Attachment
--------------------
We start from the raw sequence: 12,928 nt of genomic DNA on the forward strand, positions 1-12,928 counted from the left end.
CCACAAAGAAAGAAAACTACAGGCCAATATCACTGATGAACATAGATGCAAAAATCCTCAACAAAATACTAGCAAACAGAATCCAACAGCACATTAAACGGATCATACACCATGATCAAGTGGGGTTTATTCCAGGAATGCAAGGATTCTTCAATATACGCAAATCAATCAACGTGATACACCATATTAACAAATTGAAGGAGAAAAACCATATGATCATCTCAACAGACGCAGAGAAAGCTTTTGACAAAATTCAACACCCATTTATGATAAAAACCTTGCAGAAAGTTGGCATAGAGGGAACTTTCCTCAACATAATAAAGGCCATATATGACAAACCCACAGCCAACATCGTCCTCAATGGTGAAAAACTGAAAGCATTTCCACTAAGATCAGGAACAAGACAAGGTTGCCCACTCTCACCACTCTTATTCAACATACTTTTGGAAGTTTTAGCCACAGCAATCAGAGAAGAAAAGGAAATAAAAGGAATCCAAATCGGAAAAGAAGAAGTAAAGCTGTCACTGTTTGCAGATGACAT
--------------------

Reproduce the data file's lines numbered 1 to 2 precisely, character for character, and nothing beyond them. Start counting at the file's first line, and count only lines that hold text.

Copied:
We start from the raw sequence: 12,928 nt of genomic DNA on the forward strand, positions 1-12,928 counted from the left end.
CCACAAAGAAAGAAAACTACAGGCCAATATCACTGATGAACATAGATGCAAAAATCCTCAACAAAATACTAGCAAACAGAATCCAACAGCACATTAAACGGATCATACACCATGATCAAGTGGGGTTTATTCCAGGAATGCAAGGATTCTTCAATATACGCAAATCAATCAACGTGATACACCATATTAACAAATTGAAGGAGAAAAACCATATGATCATCTCAACAGACGCAGAGAAAGCTTTTGACAAAATTCAACACCCATTTATGATAAAAACCTTGCAGAAAGTTGGCATAGAGGGAACTTTCCTCAACATAATAAAGGCCATATATGACAAACCCACAGCCAACATCGTCCTCAATGGTGAAAAACTGAAAGCATTTCCACTAAGATCAGGAACAAGACAAGGTTGCCCACTCTCACCACTCTTATTCAACATACTTTTGGAAGTTTTAGCCACAGCAATCAGAGAAGAAAAGGAAATAAAAGGAATCCAAATCGGAAAAGAAGAAGTAAAGCTGTCACTGTTTGCAGATGACAT